Lifting Juanna in his arms, Leonard hurried from the sleeping apartment to the throne-room, where he halted hesitating, for he did not know what was to happen next. Soa, who had preceded him, surrounded by the four priests and with a torch in her hand, stood against that wall of the chamber where she had lain bound on the night of the drugging of Otter.
“Bald-pate has fainted with fear, he is a coward,” she said to the priests, pointing to the burden in Leonard’s arms; “open the secret way, and let us pass on.”
Then a priest came forward, and pressed upon a stone in the wall, which gave way, leaving a space sufficiently large for him to insert his hand and pull upon some hidden mechanism with all his force. Thereon a piece of the wall swung outward as though upon a pivot, revealing a flight of steps, beyond which ran a narrow passage. Soa descended first, bearing the light, which she was careful to hold in such a way as to keep the figure of Leonard, and the burden that he bore, in comparative darkness. After her went two priests, followed by Leonard, carrying Juanna, the rear being brought up by the remaining priests, who closed the secret door behind them.
“So that is how it is done,” thought Leonard to himself, turning his head to watch the process, no detail of which escaped him.
Otter, who had followed Leonard from Juanna’s chamber, saw them go, though from some little distance, for, like a cat, the dwarf could see in the dark. When the rock had closed again, he returned to Francisco, who sat upon the bed lost in prayer or thought.
“I have seen how they make a hole in the wall,” he said, “and pass through it. Doubtless our comrades, the Settlement men, went that way. Say, shall we try it?”
“What is the use, Otter?” answered the priest. “The road leads only to the dungeons of the temple; if we got so far we should be caught there, and everything would be discovered, including this trick,” and he pointed to the robes of Aca, which he wore.
“That is true,” said Otter. “Come, then, let us go and sit upon the thrones and wait till they fetch us.”
So they went to the great chairs and sat themselves down in them, listening to the tramp of the guards outside the doorway. Here Francisco resumed his prayers, while Otter sang songs of the deeds that he had done, and more especially a very long one which he had composed upon the taking of the slave camp —“to keep his heart alive,” as he explained to Francisco.
A quarter of an hour passed and the curtains were drawn aside, admitting a band of priests, headed by Nam, and bearing two litters.
“Now silence, Otter,” whispered Francisco, drawing his hood over his face.
“Here sit the gods,” said Nam, waving the torch that he carried towards the two quiet figures on the thrones. “Descend, ye gods, that we may bear you to the temple and seat you in a lofty place, whence ye shall watch the glories of the rising sun.”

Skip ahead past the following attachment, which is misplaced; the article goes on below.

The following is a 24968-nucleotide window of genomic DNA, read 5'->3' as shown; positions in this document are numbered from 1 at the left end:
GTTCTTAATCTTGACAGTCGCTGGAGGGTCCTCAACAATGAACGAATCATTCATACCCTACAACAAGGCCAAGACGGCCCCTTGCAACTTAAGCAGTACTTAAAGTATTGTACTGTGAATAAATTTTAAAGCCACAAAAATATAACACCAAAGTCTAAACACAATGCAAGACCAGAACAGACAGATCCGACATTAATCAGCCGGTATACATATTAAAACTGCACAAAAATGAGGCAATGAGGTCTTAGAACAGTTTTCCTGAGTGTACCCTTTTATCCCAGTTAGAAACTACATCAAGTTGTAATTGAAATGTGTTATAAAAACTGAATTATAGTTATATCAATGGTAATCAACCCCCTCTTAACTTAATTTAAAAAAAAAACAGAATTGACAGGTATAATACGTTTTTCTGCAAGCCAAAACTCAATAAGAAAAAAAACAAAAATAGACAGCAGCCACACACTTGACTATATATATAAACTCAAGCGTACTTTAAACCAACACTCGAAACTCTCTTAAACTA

Then, without more ado, Otter and Francisco came down from their seats, and took their places in the litters. Presently they felt themselves being borne forward at a considerable speed. When they were outside the palace gates Otter peeped through the curtain in the hope of perceiving some change in the weather. In vain; the mist was denser than usual, although it grew grey with the light of the coming dawn. Now they were at those gates of the temple that were nearest to the colossal idol, and here, at the mouth of one of the numerous underground passages, guards assisted them to descend.
“Farewell, Queen,” whispered the voice of Olfan into Francisco’s ear; “I would have given my life to save you, but I have failed; as it is, I live to avenge you upon Nam and all his servants.”
Francisco made no answer, but pressed on down the passage holding his head low. Soon they were at the foot of the idol, and, led by priests, began to ascend the stairway in the interior of the statue. Up they toiled slowly in the utter darkness; indeed, to Francisco this, the last journey of his life, seemed the longest.
At length they emerged upon the head of the colossus, where neither of them had been before. It formed a flat platform about eight feet square, quite unprotected at the edges, beneath which curved the sheer outlines of the sculptured head. The ivory throne whereon Juanna had sat when first she visited the temple was gone, and instead of it, placed at the very verge of the forehead, were two wooden stools upon which the victims must seat themselves. From this horrible elevation could be seen that narrow space of rock between the feet of the colossus and the wall of the pool where was the stone altar, although, owing to the slope of the bowed head, he who stood upon it almost overhung the waters of the well.
Otter and Francisco seated themselves on the stools, and behind them Nam and three other priests took their stand, Nam placing himself in such a position that his companions could not see anything of Francisco’s slight form, which they believed to be that of the Shepherdess.
“Hold me, Otter,” whispered Francisco. “My senses will leave me, and I shall fall.”
“Shut your eyes and lean back, then you will see nothing,” answered Otter. “Moreover, make ready your medicine, for the time is at hand.”
“It is ready,” he answered. “May I be forgiven the sin, for I cannot bear to be hurled living to the Snake!”
Otter made no answer, but set himself to watch the scene beneath him. The temple was filled with mist that from the great height looked like smoke, and through this veil he could just distinguish the black and moving mass of the vast assembly, who had sat the long night through waiting to witness the consummation of the tragedy, while the sound of their voices as they spoke together in hushed tones reached him like that of the murmuring of distant waters. Behind him stood the four priests or executioners in a solemn, silent line, their eyes fixed upon the grey mist, while above them, around them, and beneath them was nothing but sheer and giddy space.
It was a hideous position, heightened by every terror that man and nature can command, and even the intrepid dwarf, who feared neither death nor devil, and over whom religious doubts had no power, began to feel its chilling influence grip his heart. As for Francisco, such mind as he had left to him was taken up with fervent prayer, so it is possible that he did not suffer so much as might have been expected.